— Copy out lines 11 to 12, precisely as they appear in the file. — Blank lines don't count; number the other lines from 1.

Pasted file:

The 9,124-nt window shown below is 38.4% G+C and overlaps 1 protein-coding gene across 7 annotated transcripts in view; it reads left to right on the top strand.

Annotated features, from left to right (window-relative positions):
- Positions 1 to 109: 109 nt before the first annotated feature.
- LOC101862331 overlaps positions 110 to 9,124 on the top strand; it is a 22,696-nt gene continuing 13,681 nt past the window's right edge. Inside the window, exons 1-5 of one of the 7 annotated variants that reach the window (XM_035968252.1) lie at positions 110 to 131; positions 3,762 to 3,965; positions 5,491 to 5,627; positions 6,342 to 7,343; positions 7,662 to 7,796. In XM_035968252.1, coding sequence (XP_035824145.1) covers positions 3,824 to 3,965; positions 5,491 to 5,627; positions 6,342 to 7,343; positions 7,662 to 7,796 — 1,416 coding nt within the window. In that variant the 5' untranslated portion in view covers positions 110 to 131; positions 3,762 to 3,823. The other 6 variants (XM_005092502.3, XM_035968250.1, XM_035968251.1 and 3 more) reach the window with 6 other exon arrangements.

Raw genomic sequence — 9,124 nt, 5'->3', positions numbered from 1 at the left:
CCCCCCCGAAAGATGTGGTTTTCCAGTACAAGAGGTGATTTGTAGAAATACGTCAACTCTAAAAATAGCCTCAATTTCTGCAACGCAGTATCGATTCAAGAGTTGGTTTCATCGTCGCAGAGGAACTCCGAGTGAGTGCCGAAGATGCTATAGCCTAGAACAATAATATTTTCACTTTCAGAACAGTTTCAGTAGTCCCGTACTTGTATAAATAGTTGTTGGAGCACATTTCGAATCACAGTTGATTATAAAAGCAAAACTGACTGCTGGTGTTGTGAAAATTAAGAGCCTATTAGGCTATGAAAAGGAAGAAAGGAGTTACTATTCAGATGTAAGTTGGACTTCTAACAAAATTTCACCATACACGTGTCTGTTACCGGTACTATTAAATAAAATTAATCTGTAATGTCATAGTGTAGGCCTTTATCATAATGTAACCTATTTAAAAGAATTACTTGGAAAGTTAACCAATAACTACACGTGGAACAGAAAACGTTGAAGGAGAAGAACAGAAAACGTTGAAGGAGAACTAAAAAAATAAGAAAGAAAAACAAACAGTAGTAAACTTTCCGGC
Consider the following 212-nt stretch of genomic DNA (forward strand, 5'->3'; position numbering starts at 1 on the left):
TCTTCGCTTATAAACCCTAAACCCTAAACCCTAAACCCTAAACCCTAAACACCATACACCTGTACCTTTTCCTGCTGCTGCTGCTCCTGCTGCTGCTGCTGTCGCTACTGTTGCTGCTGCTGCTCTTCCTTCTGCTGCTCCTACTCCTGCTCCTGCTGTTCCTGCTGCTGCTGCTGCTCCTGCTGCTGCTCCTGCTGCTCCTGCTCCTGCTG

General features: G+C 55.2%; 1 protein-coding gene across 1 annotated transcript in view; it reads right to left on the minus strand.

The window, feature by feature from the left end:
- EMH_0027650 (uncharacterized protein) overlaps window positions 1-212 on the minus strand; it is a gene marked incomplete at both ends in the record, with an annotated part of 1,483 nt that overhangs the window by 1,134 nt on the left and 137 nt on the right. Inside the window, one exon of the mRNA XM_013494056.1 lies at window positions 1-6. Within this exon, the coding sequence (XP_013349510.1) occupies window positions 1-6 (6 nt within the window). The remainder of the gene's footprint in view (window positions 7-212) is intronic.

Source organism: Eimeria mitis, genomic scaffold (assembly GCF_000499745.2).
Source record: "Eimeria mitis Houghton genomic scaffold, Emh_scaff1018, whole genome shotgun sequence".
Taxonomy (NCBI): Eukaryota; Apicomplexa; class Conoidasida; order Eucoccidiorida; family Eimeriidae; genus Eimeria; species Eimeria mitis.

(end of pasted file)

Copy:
- EMH_0027650 (uncharacterized protein) overlaps window positions 1-212 on the minus strand; it is a gene marked incomplete at both ends in the record, with an annotated part of 1,483 nt that overhangs the window by 1,134 nt on the left and 137 nt on the right. Inside the window, one exon of the mRNA XM_013494056.1 lies at window positions 1-6. Within this exon, the coding sequence (XP_013349510.1) occupies window positions 1-6 (6 nt within the window). The remainder of the gene's footprint in view (window positions 7-212) is intronic.

Source organism: Eimeria mitis, genomic scaffold (assembly GCF_000499745.2).